Gone Girl

May 19, 2014 - Gone Girl (Gillian Flynn). In her third novel, the author takes her signature style of shifting viewpoints to a new level as she spins the tale of a couple whose marriage goes horribly awry.

The story is told in alternating entries from Amy, the wife, and Nick, the husband. The first entry is from Nick and takes place on their fifth wedding anniversary, which also happens to be the day that Amy disappears. Subsequent entries from Nick move forward in time as investigators come to believe that Amy is dead and that Nick killed her.

Amy's entries start several years earlier, when she and Nick first meet in New York City. They skip ahead in chunks of time, providing an alternate view of Nick's recollection of events. Those significant events include Nick losing his job as a magazine writer in New York City, Amy losing her job as a magazine quiz writer in New York City, and the couple eventually moving back to Nick's hometown in Missouri. He uses the last of Amy's savings to buy the local bar.

Eventually, the two narratives meet on roughly the same timeline, providing more insight into two families, a marriage, and a mind that's as twisted as any you’re ever likely to encounter.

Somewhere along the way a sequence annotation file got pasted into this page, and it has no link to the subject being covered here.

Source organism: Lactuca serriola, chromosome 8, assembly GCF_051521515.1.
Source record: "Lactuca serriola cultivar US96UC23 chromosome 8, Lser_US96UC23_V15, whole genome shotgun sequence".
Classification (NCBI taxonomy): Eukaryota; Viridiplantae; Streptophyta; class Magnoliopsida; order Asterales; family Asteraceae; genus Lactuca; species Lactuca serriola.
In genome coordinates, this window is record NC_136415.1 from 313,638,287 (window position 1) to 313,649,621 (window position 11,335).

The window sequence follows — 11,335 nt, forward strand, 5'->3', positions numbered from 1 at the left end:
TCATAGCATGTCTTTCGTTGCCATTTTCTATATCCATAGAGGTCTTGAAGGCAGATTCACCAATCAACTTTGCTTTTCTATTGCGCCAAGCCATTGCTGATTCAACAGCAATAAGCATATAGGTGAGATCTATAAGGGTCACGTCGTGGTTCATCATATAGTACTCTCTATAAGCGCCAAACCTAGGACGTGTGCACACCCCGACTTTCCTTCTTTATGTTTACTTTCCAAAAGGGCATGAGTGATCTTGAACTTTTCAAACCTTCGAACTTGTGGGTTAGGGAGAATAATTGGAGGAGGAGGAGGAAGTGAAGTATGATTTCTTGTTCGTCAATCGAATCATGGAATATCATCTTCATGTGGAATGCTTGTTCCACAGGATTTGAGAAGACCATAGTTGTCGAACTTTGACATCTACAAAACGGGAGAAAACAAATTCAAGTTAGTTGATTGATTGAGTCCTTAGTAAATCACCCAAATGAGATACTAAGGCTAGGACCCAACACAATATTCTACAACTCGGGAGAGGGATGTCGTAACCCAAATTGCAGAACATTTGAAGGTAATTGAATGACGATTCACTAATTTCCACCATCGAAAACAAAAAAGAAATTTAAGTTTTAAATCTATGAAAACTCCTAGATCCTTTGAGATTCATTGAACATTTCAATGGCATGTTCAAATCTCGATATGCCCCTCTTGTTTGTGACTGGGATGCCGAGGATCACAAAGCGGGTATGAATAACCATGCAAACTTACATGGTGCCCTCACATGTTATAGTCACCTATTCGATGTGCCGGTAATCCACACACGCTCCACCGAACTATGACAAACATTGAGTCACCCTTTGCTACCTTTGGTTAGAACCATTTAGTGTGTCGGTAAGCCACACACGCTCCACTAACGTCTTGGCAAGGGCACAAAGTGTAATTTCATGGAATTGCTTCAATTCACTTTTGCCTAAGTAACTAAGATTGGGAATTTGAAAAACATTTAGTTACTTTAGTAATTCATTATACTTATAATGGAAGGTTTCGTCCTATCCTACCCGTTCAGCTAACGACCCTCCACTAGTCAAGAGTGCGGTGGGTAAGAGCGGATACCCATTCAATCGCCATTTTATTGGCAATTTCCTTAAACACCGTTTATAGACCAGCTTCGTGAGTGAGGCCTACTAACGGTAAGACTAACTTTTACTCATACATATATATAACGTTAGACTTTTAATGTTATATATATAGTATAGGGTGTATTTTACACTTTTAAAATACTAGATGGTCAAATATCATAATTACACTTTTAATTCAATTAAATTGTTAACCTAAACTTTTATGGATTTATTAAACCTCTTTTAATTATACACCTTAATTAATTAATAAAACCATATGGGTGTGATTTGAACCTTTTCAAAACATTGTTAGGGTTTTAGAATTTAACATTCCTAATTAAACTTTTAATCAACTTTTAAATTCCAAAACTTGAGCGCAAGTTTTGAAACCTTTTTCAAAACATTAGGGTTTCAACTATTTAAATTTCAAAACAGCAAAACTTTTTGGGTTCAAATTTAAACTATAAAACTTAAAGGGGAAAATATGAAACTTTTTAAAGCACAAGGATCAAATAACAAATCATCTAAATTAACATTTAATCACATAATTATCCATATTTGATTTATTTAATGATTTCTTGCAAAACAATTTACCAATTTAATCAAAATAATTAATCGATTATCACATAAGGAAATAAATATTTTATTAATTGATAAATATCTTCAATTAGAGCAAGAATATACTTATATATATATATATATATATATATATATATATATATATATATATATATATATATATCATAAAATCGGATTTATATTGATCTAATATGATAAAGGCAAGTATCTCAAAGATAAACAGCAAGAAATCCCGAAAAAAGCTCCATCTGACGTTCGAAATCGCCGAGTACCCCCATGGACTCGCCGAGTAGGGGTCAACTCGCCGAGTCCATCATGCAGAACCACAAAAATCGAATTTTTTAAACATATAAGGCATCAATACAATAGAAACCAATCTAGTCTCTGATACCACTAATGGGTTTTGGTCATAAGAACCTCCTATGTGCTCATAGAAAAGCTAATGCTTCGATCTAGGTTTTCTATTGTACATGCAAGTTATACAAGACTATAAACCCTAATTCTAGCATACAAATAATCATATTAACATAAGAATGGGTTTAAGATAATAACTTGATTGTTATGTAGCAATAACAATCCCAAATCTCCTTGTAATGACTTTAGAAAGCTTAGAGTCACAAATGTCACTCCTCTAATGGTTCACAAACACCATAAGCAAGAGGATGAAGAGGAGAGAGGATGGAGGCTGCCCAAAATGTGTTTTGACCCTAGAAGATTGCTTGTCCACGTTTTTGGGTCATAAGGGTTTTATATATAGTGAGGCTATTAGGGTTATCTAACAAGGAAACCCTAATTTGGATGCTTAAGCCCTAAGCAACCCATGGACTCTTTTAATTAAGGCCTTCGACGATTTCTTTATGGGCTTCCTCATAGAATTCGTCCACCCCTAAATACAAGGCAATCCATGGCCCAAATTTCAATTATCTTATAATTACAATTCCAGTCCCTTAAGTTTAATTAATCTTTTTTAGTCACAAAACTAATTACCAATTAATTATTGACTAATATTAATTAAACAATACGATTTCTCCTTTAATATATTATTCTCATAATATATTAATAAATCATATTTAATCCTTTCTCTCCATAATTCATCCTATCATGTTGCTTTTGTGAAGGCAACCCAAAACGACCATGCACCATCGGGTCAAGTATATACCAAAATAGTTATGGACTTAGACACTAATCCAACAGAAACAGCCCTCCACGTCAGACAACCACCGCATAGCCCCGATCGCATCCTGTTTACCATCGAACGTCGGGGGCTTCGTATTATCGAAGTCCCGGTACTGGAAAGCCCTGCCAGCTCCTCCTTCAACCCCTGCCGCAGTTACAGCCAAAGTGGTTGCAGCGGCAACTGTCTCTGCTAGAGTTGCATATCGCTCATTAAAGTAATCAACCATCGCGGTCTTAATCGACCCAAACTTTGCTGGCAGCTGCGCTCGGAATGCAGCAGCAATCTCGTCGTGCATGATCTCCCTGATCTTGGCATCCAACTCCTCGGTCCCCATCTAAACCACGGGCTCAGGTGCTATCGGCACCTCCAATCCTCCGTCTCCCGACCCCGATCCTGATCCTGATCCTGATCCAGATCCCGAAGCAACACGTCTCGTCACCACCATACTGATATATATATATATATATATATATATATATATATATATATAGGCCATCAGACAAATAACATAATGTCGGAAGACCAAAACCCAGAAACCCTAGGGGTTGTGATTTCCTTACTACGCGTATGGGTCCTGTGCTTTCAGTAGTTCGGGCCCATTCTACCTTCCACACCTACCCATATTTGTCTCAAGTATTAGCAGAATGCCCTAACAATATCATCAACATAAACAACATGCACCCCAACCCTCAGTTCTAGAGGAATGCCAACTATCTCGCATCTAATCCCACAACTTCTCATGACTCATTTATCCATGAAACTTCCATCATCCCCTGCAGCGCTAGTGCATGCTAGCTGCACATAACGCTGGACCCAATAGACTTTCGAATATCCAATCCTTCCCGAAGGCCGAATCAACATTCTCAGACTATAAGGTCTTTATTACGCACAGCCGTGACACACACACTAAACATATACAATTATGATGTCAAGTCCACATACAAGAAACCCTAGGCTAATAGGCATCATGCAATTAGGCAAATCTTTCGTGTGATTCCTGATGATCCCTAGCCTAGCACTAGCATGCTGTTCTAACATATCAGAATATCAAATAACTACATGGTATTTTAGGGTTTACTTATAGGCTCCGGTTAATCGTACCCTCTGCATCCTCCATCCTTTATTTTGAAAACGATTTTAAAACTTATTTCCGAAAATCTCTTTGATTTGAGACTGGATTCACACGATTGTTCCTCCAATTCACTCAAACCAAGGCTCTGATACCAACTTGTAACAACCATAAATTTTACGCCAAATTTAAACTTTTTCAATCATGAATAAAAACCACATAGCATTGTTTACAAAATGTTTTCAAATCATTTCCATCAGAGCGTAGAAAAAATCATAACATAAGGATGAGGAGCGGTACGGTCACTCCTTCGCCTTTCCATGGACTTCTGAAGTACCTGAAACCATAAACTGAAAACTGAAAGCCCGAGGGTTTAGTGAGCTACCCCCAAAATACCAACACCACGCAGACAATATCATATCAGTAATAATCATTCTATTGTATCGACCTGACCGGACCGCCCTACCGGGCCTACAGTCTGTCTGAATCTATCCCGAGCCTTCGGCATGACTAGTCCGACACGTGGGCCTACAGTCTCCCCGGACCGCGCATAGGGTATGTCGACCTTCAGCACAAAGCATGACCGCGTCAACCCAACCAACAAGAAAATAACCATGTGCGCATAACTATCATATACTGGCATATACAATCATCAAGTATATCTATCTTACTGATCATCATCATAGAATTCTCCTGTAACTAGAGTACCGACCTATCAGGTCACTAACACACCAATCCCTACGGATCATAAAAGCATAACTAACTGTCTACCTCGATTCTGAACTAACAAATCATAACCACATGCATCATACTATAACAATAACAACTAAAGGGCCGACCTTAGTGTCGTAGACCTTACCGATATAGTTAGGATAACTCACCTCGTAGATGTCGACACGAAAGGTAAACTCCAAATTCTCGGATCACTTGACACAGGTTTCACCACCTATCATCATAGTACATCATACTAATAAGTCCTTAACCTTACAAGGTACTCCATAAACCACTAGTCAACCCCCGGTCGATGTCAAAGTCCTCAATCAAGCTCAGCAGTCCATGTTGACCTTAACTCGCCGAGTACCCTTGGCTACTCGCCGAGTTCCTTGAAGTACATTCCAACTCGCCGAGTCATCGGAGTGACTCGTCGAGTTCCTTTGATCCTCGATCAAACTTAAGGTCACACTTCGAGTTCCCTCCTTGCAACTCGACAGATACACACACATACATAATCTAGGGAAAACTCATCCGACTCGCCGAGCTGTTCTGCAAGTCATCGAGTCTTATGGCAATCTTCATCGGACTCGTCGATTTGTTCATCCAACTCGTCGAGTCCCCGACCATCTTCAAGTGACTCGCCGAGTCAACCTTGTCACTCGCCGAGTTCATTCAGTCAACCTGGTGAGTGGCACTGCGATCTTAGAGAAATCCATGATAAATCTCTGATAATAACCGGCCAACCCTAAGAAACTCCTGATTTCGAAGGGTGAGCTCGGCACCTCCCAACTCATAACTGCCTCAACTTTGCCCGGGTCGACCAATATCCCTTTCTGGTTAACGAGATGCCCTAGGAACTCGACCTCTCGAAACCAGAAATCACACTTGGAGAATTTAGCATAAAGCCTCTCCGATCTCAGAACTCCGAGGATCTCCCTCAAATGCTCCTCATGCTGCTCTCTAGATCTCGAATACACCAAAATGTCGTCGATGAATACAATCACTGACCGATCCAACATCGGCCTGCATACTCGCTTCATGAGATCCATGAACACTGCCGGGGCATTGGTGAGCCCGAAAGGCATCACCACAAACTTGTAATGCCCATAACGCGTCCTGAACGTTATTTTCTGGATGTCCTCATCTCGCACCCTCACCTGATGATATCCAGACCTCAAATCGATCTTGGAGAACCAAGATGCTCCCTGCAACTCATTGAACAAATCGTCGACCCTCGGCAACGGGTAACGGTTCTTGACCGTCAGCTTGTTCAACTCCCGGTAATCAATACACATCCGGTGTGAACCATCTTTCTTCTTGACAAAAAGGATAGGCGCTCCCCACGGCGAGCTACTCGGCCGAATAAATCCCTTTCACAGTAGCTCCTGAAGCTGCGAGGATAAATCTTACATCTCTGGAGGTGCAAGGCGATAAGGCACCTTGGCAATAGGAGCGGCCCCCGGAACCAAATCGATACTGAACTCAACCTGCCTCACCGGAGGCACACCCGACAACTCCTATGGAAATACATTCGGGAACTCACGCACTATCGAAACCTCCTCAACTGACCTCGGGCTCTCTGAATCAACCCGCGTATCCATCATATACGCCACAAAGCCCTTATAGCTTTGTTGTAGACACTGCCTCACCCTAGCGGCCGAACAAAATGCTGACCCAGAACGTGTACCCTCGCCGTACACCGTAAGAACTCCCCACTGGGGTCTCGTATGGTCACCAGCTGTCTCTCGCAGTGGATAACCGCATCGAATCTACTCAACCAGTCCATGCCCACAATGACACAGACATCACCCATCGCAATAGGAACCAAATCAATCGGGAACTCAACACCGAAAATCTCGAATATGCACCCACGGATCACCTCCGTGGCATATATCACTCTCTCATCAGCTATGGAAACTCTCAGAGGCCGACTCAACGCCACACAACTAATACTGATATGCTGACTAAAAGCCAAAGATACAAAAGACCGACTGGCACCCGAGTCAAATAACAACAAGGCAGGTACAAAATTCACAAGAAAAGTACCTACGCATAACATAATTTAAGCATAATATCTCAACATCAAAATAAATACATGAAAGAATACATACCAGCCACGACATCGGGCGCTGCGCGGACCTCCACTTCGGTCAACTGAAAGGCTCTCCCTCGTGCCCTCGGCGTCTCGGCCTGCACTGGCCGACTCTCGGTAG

To say much more about the plot would involve spoilers. In case there's anyone who hasn't read the book or read other reviews that DO contain spoilers, I'll refrain. Gone Girl is typical Flynn in terms of the economically depressed Midwest landscape that also surfaced in her previous books, Sharp Objects and Dark Places. Where this book departs from her previous efforts is in its structure. In my opinion, Flynn takes a big risk with the way she handles a major character. But, if Flynn doesn't do what she does with this character at the outset, then the jarring shift in viewpoint that happens about halfway through the book would lose its element of shock and surprise.